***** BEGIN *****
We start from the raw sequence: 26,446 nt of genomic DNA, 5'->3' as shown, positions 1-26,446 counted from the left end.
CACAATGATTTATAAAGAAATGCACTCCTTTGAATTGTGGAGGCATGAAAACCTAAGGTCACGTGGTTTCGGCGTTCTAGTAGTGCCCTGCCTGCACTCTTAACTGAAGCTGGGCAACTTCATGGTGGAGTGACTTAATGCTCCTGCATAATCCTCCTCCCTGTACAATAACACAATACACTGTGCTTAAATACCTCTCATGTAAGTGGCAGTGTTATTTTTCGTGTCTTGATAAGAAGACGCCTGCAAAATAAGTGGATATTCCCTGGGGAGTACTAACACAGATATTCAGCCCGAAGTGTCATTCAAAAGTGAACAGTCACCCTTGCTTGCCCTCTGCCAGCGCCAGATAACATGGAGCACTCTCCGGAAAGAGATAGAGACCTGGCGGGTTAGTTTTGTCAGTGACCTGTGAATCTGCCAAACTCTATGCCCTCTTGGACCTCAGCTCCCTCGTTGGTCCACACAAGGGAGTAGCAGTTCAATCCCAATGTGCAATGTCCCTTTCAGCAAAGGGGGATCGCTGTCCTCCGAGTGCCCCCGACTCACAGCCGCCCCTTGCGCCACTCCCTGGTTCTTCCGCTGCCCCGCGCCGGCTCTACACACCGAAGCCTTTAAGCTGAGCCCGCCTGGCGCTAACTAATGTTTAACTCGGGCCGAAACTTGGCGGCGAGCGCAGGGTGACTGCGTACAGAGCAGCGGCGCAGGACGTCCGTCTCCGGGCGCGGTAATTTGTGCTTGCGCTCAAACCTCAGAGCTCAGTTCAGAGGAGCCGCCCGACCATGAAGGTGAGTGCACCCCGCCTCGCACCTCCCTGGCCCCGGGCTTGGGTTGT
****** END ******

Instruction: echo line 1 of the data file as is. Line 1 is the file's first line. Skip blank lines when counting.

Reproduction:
We start from the raw sequence: 26,446 nt of genomic DNA, 5'->3' as shown, positions 1-26,446 counted from the left end.